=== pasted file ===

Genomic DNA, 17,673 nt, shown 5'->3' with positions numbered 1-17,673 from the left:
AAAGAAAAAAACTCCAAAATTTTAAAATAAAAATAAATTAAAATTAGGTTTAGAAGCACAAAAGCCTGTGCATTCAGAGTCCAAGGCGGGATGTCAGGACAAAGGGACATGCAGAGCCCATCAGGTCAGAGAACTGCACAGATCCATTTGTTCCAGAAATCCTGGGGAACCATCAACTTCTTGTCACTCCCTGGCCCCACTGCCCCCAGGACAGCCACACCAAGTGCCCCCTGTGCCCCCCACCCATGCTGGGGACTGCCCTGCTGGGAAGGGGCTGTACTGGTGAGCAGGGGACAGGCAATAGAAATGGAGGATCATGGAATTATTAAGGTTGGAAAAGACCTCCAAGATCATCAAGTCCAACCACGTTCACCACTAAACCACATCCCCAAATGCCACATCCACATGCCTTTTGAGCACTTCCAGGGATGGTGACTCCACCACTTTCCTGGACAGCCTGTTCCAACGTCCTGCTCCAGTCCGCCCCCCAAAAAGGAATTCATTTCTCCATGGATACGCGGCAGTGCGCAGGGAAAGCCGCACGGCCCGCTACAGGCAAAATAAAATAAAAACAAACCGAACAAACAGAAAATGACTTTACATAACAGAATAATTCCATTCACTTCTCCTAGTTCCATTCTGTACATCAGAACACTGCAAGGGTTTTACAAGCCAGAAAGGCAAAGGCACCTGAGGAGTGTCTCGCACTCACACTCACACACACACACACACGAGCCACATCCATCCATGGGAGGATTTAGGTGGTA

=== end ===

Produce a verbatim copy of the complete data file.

Genomic DNA, 17,673 nt, shown 5'->3' with positions numbered 1-17,673 from the left:
AAAGAAAAAAACTCCAAAATTTTAAAATAAAAATAAATTAAAATTAGGTTTAGAAGCACAAAAGCCTGTGCATTCAGAGTCCAAGGCGGGATGTCAGGACAAAGGGACATGCAGAGCCCATCAGGTCAGAGAACTGCACAGATCCATTTGTTCCAGAAATCCTGGGGAACCATCAACTTCTTGTCACTCCCTGGCCCCACTGCCCCCAGGACAGCCACACCAAGTGCCCCCTGTGCCCCCCACCCATGCTGGGGACTGCCCTGCTGGGAAGGGGCTGTACTGGTGAGCAGGGGACAGGCAATAGAAATGGAGGATCATGGAATTATTAAGGTTGGAAAAGACCTCCAAGATCATCAAGTCCAACCACGTTCACCACTAAACCACATCCCCAAATGCCACATCCACATGCCTTTTGAGCACTTCCAGGGATGGTGACTCCACCACTTTCCTGGACAGCCTGTTCCAACGTCCTGCTCCAGTCCGCCCCCCAAAAAGGAATTCATTTCTCCATGGATACGCGGCAGTGCGCAGGGAAAGCCGCACGGCCCGCTACAGGCAAAATAAAATAAAAACAAACCGAACAAACAGAAAATGACTTTACATAACAGAATAATTCCATTCACTTCTCCTAGTTCCATTCTGTACATCAGAACACTGCAAGGGTTTTACAAGCCAGAAAGGCAAAGGCACCTGAGGAGTGTCTCGCACTCACACTCACACACACACACACACGAGCCACATCCATCCATGGGAGGATTTAGGTGGTA